by Steven Ertelt
August 11, 2005
Washington, DC (LifeNews.com) — The top Democrat on the Senate Judiciary Committee says the national television advertising campaigns on John Roberts, including one by leading abortion advocacy group NARAL, are a waste of money. He suggested the ads won’t change the minds of any senators on Roberts’ bid for the Supreme Court.
Sen. Pat Leahy of Vermont told the Associated Press he regretted the presidential campaign style of the NARAL ads and said he didn’t think anyone should take a hard line for or against Roberts until after the hearings the judicial panel will hold September 6.
"These outside lobbying groups, whether on the right or the left, have become, for me anyway, basically irrelevant," Leahy said. "They will probably be offended by that and I am not saying they shouldn’t do what they do. I just wish they didn’t."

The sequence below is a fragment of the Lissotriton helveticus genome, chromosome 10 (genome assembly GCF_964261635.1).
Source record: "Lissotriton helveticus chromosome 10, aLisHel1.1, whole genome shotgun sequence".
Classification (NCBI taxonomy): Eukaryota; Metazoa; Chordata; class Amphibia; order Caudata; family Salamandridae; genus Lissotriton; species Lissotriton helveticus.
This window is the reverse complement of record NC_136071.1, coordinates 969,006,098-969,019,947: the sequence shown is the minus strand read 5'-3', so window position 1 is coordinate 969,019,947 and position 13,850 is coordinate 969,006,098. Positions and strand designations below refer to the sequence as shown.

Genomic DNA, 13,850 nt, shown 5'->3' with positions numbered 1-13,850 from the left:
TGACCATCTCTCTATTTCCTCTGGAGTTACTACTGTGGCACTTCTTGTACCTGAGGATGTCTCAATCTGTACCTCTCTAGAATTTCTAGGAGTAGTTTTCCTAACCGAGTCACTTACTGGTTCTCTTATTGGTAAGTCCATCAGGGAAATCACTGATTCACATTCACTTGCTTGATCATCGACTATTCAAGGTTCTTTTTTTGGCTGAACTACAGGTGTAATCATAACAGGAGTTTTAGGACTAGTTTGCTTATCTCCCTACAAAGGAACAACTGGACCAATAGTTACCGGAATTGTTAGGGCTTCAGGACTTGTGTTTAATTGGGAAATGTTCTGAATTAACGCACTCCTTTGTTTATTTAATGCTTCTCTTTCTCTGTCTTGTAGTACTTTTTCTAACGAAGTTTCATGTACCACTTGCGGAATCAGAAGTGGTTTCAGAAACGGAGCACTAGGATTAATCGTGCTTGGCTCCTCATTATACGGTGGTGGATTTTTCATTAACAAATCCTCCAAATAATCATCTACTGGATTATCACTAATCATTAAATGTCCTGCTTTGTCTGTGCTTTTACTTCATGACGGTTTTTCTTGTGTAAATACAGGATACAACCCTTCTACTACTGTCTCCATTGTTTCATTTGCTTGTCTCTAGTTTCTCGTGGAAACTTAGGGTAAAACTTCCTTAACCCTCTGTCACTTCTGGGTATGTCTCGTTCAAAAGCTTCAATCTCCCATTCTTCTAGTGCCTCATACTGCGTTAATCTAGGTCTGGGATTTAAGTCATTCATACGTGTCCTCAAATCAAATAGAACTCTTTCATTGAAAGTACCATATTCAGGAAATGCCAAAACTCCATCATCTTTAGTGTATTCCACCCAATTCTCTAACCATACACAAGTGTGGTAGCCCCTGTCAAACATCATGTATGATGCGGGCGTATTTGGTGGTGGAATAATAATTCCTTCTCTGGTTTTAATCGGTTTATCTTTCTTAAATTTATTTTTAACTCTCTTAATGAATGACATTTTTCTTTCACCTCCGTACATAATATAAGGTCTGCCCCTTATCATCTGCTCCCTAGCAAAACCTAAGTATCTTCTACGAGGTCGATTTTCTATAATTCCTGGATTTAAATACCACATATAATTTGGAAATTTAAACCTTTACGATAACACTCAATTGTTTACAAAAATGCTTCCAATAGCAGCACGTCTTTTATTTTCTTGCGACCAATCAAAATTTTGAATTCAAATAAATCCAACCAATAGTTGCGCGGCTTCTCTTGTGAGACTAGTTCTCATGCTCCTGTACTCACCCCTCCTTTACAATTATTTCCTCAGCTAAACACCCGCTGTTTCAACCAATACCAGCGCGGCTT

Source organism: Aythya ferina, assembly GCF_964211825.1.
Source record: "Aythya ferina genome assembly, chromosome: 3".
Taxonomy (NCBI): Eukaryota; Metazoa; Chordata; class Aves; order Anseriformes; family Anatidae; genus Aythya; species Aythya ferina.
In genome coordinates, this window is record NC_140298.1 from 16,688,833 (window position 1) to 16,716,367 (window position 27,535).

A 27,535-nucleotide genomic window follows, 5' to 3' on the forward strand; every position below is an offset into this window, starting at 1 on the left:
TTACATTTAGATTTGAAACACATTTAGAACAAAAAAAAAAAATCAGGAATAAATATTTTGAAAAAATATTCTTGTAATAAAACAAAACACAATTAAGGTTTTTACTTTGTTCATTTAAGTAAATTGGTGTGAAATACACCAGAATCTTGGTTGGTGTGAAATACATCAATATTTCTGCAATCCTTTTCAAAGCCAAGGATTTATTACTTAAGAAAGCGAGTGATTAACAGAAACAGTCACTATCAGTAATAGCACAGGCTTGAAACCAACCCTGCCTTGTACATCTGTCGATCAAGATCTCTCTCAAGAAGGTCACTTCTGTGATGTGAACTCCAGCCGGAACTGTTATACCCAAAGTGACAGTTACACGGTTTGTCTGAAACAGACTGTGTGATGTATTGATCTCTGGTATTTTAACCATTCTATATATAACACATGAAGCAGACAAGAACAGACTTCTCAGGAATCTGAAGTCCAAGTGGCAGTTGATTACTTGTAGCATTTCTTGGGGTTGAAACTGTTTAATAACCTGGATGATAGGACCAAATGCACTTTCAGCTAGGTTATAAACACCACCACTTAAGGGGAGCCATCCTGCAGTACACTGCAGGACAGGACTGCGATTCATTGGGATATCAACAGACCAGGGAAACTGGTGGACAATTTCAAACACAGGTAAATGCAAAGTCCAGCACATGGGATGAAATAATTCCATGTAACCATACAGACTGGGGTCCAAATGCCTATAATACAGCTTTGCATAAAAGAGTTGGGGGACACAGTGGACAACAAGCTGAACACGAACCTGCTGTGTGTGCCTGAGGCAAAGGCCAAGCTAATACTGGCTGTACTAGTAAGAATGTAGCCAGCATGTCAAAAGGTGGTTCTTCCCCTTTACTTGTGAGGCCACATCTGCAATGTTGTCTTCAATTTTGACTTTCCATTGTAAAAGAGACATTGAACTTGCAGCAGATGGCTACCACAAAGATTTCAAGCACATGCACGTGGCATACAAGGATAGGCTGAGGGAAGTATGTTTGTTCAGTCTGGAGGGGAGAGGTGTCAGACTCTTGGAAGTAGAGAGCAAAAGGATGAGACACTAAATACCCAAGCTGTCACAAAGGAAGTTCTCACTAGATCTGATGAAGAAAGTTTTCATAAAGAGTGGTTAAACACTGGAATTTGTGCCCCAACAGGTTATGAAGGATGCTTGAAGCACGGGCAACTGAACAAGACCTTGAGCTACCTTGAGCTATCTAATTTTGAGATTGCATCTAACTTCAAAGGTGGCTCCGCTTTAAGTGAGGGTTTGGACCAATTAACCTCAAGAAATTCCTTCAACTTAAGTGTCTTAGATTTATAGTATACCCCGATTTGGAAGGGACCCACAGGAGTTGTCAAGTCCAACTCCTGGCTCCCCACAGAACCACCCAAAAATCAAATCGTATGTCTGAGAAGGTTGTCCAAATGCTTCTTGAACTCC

Leahy is one of many senators who has met with Roberts privately and he described President Bush’s first high court nominee as bright, pleasant and, "definitely somebody who has a very clear philosophical legal view."
"There are some people it would be tempting to pass early judgment on because of some of the positions they have taken … but I don’t think Roberts falls into that category," Leahy told AP.
NARAL is the first major organization with a significant television campaign against Roberts. The ad, which has been assailed by pro-life groups, claims Roberts supports abortion-related violence because of a legal brief he filed on behalf of the former Bush administration siding with abortion protesters.
The brief, however, merely stated that any illegal actions the protesters took could be handle by state law and that it was inappropriate to use an 1800s civil rights law to prosecute illegal activity.
Even FactCheck.org, a political watchdog under the auspices of the Annenberg Public Policy Center of the University of Pennsylvania, said the ad paints a false portrait of Roberts.
"In words and images, the ad conveys the idea that Roberts took a legal position excusing bombing of abortion clinics, which is false," the center wrote in an analysis. "Nowhere in Roberts’ court brief or oral arguments does he defend or excuse acts of violence."